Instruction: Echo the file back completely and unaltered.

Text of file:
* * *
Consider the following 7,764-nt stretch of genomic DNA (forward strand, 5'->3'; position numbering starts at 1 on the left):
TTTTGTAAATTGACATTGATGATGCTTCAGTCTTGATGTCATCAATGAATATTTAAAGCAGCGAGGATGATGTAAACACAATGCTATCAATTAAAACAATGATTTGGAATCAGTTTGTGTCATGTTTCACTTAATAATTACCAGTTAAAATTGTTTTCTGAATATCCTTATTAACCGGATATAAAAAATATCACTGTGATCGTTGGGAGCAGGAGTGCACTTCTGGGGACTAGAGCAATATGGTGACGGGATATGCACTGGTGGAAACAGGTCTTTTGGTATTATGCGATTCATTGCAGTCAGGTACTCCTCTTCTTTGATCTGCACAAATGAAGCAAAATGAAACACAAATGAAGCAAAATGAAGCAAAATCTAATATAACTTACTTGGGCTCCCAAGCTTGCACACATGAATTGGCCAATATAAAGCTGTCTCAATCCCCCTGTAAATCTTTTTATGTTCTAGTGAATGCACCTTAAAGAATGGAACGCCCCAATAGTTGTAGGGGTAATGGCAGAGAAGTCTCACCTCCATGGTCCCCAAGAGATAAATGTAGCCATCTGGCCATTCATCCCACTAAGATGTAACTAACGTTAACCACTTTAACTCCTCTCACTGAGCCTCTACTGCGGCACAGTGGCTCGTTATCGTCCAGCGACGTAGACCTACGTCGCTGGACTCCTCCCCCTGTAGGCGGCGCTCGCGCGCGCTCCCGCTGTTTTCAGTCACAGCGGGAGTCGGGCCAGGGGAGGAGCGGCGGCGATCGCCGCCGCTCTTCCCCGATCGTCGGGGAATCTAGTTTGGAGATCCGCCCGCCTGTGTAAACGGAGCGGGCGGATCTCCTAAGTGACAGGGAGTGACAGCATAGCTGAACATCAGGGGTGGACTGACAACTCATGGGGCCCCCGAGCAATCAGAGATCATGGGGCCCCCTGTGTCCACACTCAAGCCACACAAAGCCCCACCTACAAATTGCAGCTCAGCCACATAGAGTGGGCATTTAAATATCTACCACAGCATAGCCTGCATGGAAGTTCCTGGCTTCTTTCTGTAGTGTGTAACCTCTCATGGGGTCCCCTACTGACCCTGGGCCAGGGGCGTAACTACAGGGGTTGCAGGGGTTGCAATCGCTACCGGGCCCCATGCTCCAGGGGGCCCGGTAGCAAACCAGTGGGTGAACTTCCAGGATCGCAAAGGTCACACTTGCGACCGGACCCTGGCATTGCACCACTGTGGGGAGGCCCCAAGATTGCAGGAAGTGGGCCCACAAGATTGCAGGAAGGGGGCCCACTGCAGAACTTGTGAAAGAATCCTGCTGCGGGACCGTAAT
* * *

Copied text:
Consider the following 7,764-nt stretch of genomic DNA (forward strand, 5'->3'; position numbering starts at 1 on the left):
TTTTGTAAATTGACATTGATGATGCTTCAGTCTTGATGTCATCAATGAATATTTAAAGCAGCGAGGATGATGTAAACACAATGCTATCAATTAAAACAATGATTTGGAATCAGTTTGTGTCATGTTTCACTTAATAATTACCAGTTAAAATTGTTTTCTGAATATCCTTATTAACCGGATATAAAAAATATCACTGTGATCGTTGGGAGCAGGAGTGCACTTCTGGGGACTAGAGCAATATGGTGACGGGATATGCACTGGTGGAAACAGGTCTTTTGGTATTATGCGATTCATTGCAGTCAGGTACTCCTCTTCTTTGATCTGCACAAATGAAGCAAAATGAAACACAAATGAAGCAAAATGAAGCAAAATCTAATATAACTTACTTGGGCTCCCAAGCTTGCACACATGAATTGGCCAATATAAAGCTGTCTCAATCCCCCTGTAAATCTTTTTATGTTCTAGTGAATGCACCTTAAAGAATGGAACGCCCCAATAGTTGTAGGGGTAATGGCAGAGAAGTCTCACCTCCATGGTCCCCAAGAGATAAATGTAGCCATCTGGCCATTCATCCCACTAAGATGTAACTAACGTTAACCACTTTAACTCCTCTCACTGAGCCTCTACTGCGGCACAGTGGCTCGTTATCGTCCAGCGACGTAGACCTACGTCGCTGGACTCCTCCCCCTGTAGGCGGCGCTCGCGCGCGCTCCCGCTGTTTTCAGTCACAGCGGGAGTCGGGCCAGGGGAGGAGCGGCGGCGATCGCCGCCGCTCTTCCCCGATCGTCGGGGAATCTAGTTTGGAGATCCGCCCGCCTGTGTAAACGGAGCGGGCGGATCTCCTAAGTGACAGGGAGTGACAGCATAGCTGAACATCAGGGGTGGACTGACAACTCATGGGGCCCCCGAGCAATCAGAGATCATGGGGCCCCCTGTGTCCACACTCAAGCCACACAAAGCCCCACCTACAAATTGCAGCTCAGCCACATAGAGTGGGCATTTAAATATCTACCACAGCATAGCCTGCATGGAAGTTCCTGGCTTCTTTCTGTAGTGTGTAACCTCTCATGGGGTCCCCTACTGACCCTGGGCCAGGGGCGTAACTACAGGGGTTGCAGGGGTTGCAATCGCTACCGGGCCCCATGCTCCAGGGGGCCCGGTAGCAAACCAGTGGGTGAACTTCCAGGATCGCAAAGGTCACACTTGCGACCGGACCCTGGCATTGCACCACTGTGGGGAGGCCCCAAGATTGCAGGAAGTGGGCCCACAAGATTGCAGGAAGGGGGCCCACTGCAGAACTTGTGAAAGAATCCTGCTGCGGGACCGTAAT